Matthew Arnold's "Dover Beach" Analytical Essay by Sam I Am

Matthew Arnold's "Dover Beach"
An analysis of the literary techniques and the primary themes in Matthew Arnold's poem "Dover Beach."
# 27044 | 2,522 words | 1 source | MLA | 2003 | US
Published on May 23, 2003 in Literature (English) , English (Argument) , English (Analysis)

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This essay provides an analysis of Matthew Arnold's haunting poem "Dover Beach." It examines the way in which the internal structure and rhythm of the poem, literary devices such as anaphora, alliteration, and assonance, and the symbolic images of the land and sea interrelate. The overall result is a profoundly melancholy tone that mirrors Arnold's theme that darker currents of despair flow beneath even the most placid of facades.

From the Paper:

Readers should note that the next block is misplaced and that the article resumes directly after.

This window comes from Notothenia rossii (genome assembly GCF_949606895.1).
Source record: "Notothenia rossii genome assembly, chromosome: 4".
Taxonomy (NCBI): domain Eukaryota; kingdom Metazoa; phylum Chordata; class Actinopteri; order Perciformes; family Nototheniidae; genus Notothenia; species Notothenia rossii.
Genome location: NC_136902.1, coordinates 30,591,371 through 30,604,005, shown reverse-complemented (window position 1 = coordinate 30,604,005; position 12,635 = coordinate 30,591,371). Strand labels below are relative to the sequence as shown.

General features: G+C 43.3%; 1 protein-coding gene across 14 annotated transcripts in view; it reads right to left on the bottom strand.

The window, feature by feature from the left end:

"Matthew Arnold's "Dover Beach" (1851) centers on the image of the moonlit waters of the English Channel, an image that transcends its immediate physical setting to reflect broader themes of human struggle and private grief. In the mind of the poem's speaker, the ebb and flow of the tides come to symbolize much more than simply the pull of Diana's orb on Neptune's waters. The rhythm of the tides reflects the oscillation of the speaker's emotions, which range from peace and tranquility to passion and joy and finally to the overarching sentiments of melancholy and despair. The structure of the poem itself mirrors this ebb and flow of emotional currents, and its symbolic imagery builds throughout to culminate in the theme that for the speaker, all things bright and beautiful in this world merely belie darker currents of destruction, violence, chaos, and sorrow."

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